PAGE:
Ten years ago, when I received a commission from the Maine Humanities Council under their New Mainers Book Project, my assignment was to create a picture book representing the Cambodian-American experience.
I considered it an impossible task; that is, on my own, I could not produce an authentic Cambodian-American story. But I thought that if I listened long enough, perhaps a story might come through me. I read every book I could find about Cambodia, the war, the escape, and life in the U.S.; most titles were survivor accounts. The local community was wonderfully supportive, especially my friends, educators Peng and Veasna Kem, who shared their own stories as well as advising me throughout the process; and Pirun Sen, educator and founder of Watt Samaki Temple, who reviewed the final draft and wrote an afterword.
The book that resulted, A Path of Stars, was published in February (see announcement here). There are a few children's nonfiction titles featuring Cambodian Americans, including Who Belongs Here? An American Story, by Margy Burns Knight, which I illustrated; and there are several picture books set in Cambodia, including Fred Lipp's The Caged Birds of Phnom Penh). But to my knowledge, A Path of Stars is the only fiction picture book available about the Cambodian American experience. (Dara's Cambodian New Year by Sothea Chiemruom seems to be out of print, although copies can be found online.) [Please suggest any other titles in the comment section.]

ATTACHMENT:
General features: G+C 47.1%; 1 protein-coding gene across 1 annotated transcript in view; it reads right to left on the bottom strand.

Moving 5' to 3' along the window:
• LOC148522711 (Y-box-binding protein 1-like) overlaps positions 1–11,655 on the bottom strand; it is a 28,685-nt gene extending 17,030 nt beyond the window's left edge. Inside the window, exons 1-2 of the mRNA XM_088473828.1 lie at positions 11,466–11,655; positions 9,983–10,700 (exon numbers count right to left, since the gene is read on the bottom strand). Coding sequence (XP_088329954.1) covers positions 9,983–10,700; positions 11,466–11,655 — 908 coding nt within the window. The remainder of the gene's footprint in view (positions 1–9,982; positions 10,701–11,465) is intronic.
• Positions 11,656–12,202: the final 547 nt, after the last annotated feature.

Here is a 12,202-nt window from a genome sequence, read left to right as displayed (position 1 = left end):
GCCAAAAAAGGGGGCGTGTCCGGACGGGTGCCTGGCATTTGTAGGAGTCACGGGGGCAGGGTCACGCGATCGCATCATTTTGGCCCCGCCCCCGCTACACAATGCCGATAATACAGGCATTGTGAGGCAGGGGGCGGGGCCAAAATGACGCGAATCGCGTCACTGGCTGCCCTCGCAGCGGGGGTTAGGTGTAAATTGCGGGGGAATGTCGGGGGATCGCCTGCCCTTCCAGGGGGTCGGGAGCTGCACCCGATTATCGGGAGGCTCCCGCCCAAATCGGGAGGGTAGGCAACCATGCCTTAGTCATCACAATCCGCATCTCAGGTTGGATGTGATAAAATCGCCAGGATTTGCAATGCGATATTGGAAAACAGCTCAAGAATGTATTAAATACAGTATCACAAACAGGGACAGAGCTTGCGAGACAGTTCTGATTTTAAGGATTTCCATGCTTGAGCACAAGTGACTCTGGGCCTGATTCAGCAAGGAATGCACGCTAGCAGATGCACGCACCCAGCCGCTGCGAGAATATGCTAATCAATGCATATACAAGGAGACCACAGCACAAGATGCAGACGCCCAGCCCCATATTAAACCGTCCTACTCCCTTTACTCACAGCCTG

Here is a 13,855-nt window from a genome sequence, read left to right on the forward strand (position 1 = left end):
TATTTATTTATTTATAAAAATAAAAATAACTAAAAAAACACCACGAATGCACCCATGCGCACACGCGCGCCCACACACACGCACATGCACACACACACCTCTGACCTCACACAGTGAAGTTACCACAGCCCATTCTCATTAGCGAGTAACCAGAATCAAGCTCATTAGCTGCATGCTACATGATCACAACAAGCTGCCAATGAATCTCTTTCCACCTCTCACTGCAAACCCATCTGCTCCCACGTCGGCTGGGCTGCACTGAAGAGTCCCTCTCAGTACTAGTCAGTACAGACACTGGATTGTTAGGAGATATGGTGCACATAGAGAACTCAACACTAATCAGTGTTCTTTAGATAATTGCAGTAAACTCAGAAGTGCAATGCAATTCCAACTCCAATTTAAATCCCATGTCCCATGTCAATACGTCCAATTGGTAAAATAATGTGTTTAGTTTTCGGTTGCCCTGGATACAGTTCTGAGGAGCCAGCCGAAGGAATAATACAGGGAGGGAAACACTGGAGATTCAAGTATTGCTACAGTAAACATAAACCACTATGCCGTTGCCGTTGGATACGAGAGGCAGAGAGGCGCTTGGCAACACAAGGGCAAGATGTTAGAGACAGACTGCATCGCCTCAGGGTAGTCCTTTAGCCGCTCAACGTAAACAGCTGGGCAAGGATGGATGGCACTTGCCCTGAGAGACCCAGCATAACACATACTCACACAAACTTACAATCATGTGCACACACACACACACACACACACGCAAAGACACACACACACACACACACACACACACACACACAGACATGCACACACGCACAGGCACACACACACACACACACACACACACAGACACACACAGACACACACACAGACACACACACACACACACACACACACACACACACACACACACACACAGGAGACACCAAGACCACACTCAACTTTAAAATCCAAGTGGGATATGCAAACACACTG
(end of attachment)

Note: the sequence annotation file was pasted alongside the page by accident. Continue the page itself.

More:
The book's release has created wonderful chances to connect with Maine's Cambodian community, which numbers about 2000, including Portland's Cambodian Dance Troupe. In February my friend Tania Jo Hathaway, who manages the troupe and whose daughter Sophia is one of the dancers, invited me to share the book with them. Taught by Sokhoueun Sok, a classical dance performer trained in Phnom Penh, the troupe includes sixteen girls, ages 4 to 20. Some are 2nd-generation Cambodian Americans whose parents escaped the Khmer Rouge; others were born in Cambodia and adopted by American families.
This week I attended a delightful performance of the troupe, luminous in brilliant traditional clothing, at a New Year's Celebration (the Khmer new year is observed April 13-15). But classical dance wasn't the only item on the menu; there was also break-dancing duo, a band playing Khmer pop songs, and a hip hop group.
When I met with the girls in February, one of the ideas that struck me is that their identity is a relatively new one. Communities of Cambodian Americans, such as ours here in Maine, began taking root in the U.S. in the late 1970's. The oldest American-born Cambodians - in any significant numbers - are in their 30s. What it means to be Cambodian American is being defined now, in all its variety, by these young people, creating a brand-new, unique piece of the American mosaic.
I look forward to the day when books about the Cambodian-American experience will be written and illustrated by the people who are living that story.